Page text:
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Cablegate: National Assembly Ratifies Terrorism Law But

VZCZCXRO9381
RR RUEHMA RUEHPA
DE RUEHBP #0660/01 1980850
ZNR UUUUU ZZH
R 160850Z JUL 08
FM AMEMBASSY BAMAKO
TO RUEHC/SECSTATE WASHDC 9452
INFO RUEHZK/ECOWAS COLLECTIVE
RUEHAS/AMEMBASSY ALGIERS 0464

UNCLAS SECTION 01 OF 03 BAMAKO 000660

SENSITIVE
SIPDIS

E.O. 12958: N/A
TAGS: PGOV KDEM PTER PHUM EAGR ECON EIND ELAB EINV
SOCI, KISL, ML
SUBJECT: NATIONAL ASSEMBLY RATIFIES TERRORISM LAW BUT
POSTPONES VOTES ON COTTON PRIVATIZATION AND THE DEATH
PENALTY

REF: A. 07 BAMAKO 01336
B. BAMAKO 00574
C. BAMAKO 00263
D. BAMAKO 00589

1.(SBU) On July 5, the final day of the National Assembly's
first three-month session for 2008, National Assembly
Deputies ratified a law criminalizing acts of terrorism in
Mali. The vote for ratification was unanimous. In addition
to defining terrorism, the law prescribes punishment ranging
from various terms of imprisonment to death for committing or
financing terrorist acts. The terrorism legislation has been
pending before the Assembly since 2007. Its approval was
delayed in part due to sensitivities involved in passing a
terrorism law while the Malian government was in the process
of negotiating a settlement with the Tuareg bandit turned
rebel Ibrahim Bahanga. The Assembly tabled two other
controversial measures: a proposal by President Amadou
Toumani Toure to abolish the death penalty in Mali; and a law
finalizing the privatization of the Mali's cotton parastatal.
While the failure to bring the death penalty and cotton
privatization bills to a vote marked a significant defeat for
President Toure, it highlighted the National Assembly's
independence from Mali's executive branch. End Summary.

-------------------------
Mali's Anti-Terrorism Law
-------------------------

2.(U) On the last day of its three-month session the Malian
National Assembly unanimously voted to ratify an
anti-terrorism bill that has languished on the Assembly floor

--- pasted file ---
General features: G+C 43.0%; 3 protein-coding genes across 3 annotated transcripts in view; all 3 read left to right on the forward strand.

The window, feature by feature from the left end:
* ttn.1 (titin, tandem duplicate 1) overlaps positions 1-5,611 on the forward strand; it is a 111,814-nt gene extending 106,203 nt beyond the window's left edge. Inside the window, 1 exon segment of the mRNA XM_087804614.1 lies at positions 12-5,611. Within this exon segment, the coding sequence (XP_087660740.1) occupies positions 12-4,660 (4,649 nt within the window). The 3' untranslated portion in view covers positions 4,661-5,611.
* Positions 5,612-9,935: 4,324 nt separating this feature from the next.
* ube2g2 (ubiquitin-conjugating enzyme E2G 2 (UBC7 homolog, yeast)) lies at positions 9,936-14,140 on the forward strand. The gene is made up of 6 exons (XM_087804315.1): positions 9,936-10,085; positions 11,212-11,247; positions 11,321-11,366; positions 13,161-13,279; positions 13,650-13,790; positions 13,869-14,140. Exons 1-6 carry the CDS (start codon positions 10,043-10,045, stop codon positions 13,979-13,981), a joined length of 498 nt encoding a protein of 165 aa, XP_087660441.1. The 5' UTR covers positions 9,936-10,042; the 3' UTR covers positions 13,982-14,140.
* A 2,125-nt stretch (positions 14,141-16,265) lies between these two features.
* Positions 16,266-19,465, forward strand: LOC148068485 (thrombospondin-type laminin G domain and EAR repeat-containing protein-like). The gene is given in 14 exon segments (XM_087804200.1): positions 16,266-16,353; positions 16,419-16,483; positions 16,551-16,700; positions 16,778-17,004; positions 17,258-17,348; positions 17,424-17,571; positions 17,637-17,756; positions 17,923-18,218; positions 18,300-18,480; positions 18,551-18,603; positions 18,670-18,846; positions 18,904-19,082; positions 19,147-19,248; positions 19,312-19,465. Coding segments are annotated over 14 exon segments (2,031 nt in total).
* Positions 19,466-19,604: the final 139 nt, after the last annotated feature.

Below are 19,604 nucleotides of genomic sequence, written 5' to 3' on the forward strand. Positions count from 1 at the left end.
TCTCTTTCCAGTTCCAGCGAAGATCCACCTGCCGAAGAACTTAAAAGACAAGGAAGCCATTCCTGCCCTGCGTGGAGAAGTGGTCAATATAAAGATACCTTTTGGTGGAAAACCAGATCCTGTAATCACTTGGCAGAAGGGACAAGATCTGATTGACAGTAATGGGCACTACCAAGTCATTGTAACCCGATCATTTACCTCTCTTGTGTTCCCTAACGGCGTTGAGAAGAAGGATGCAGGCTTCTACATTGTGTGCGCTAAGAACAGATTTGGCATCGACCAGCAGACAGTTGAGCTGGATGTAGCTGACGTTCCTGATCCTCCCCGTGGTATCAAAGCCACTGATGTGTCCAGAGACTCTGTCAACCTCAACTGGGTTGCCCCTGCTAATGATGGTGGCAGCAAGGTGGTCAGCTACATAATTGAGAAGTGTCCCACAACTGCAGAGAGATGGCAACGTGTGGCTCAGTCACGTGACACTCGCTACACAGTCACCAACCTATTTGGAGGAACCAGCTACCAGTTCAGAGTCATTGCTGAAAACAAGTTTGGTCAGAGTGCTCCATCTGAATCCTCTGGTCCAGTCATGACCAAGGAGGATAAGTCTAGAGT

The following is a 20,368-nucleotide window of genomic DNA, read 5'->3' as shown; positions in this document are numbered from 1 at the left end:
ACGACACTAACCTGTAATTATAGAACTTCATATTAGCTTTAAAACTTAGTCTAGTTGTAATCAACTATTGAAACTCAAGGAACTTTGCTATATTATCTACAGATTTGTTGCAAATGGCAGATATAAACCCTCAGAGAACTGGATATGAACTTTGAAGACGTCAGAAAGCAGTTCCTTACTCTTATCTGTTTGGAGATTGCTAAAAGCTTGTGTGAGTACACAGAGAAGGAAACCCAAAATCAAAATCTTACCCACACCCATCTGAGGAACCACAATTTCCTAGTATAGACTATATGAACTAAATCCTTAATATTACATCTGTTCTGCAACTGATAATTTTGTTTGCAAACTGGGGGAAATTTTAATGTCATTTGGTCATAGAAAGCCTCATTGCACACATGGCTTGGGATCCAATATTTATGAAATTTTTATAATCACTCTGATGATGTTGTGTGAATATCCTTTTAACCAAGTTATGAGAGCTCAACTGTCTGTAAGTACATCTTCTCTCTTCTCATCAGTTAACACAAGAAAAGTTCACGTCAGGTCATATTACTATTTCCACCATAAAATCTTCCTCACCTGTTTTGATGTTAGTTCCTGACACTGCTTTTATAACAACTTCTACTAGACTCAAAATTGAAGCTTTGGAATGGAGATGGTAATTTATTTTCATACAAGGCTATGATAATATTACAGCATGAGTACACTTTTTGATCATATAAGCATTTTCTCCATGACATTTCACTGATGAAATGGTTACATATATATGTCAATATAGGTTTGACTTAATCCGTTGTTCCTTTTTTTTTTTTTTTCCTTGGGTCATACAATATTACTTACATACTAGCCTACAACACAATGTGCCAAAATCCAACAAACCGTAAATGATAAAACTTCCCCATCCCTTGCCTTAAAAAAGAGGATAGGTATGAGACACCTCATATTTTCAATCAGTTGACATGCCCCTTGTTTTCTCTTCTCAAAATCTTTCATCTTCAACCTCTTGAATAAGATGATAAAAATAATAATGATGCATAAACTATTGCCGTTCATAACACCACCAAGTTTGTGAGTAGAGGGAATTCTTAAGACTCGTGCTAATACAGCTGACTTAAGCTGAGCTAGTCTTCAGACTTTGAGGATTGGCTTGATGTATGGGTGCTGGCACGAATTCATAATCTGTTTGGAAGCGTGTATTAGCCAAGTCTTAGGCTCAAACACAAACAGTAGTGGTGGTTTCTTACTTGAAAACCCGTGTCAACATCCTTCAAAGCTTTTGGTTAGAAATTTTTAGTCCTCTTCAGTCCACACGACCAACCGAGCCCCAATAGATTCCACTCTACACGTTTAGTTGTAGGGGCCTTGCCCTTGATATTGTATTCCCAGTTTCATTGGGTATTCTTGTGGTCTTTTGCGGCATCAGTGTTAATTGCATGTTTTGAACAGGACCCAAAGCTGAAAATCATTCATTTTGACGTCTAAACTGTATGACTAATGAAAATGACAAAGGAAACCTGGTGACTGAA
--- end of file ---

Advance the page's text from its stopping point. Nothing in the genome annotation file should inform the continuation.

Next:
for nearly a year. The text must now be signed by the
President of the National Assembly and then forwarded for the
approval of President Amadou Toumani Toure. The legislation,
which was approved by the Malian Government's Council of
Ministers and forwarded to the Assembly for debate in
September 2007, defines terrorism and outlines penalties for
committing or financing terrorist acts in Mali. Mali's
criminal code previously included no references to terrorism.
The new law defines terrorism as "the commission of a
violent act that causes or could cause death, injury or
material harm with the intention of intimidating the
population or forcing a government to do or abstain from
doing something." Potential acts of terrorism include
hijacking or compromising the security of an aircraft, boat
or vehicle; hostage taking; the kidnapping or murder of
individuals; the use of explosives or dangerous substances to
inflict material or bodily harm; the acquisition and illegal
usage of nuclear material; the possession or transportation
of weapons of war; and the financing of terrorist acts.

3.(U) In forwarding the anti-terrorism legislation to the
National Assembly floor for ratification, the Assembly's
Committee for National Defense, Security and Civil Protection
urged Assembly Deputies take into account "the acts of
violence and terror that Mali has experienced over the
years." To jog fellow Deputies' memories, the Committee
referenced several recent incidents on Malian soil including
"German tourists taken hostage in Algeria", a hunting party
of Qatari nationals that was briefly taken hostage along the
Mali-Mauritania frontier north of Timbuktu in 2004 and the
laying of anti-personnel land mines in the northern town of
Tinzawaten by the Tuareg bandit/rebel Ibrahim Bahanga. It
was not clear whether the reference to "German tourists"
referred to the group of Germans captured by the Salafist
Group for Preaching and Combat (GSPC) in 2003, the two
Austrian citizens currently held by AQIM, or both. The
National Defense Committee noted that while Mali's criminal
code currently deals "severely" with criminal acts,
"terrorist infractions are not specifically mentioned." The
new anti-terrorism legislation aims to close this loophole.

4.(SBU) By drawing attention to Bahanga's use of land mines
in Tinzawaten, the Assembly's National Defense Committee
zeroed in on the most sensitive aspect of the anti-terrorism
bill and the topic that has generated the most debate: the
law's impact on the status of Tuareg rebels and on going
negotiations between the Malian government and Tuareg rebel
leaders. Bahanga and the Tuareg rebel Alliance for Democracy
and Change (ADC) are currently holding between them
approximately 80 Malian soldiers as, depending on one's point
of view, either hostages or prisoners of war. This fact
would seemingly enable Mali to charge the soldiers' Tuareg
captors under the new anti-terrorism legislation. The Malian
government, however, continues to pursue a negotiated - as
opposed to a military or legal - solution to the Tuareg
crisis and there seems to be enough wiggle room within the


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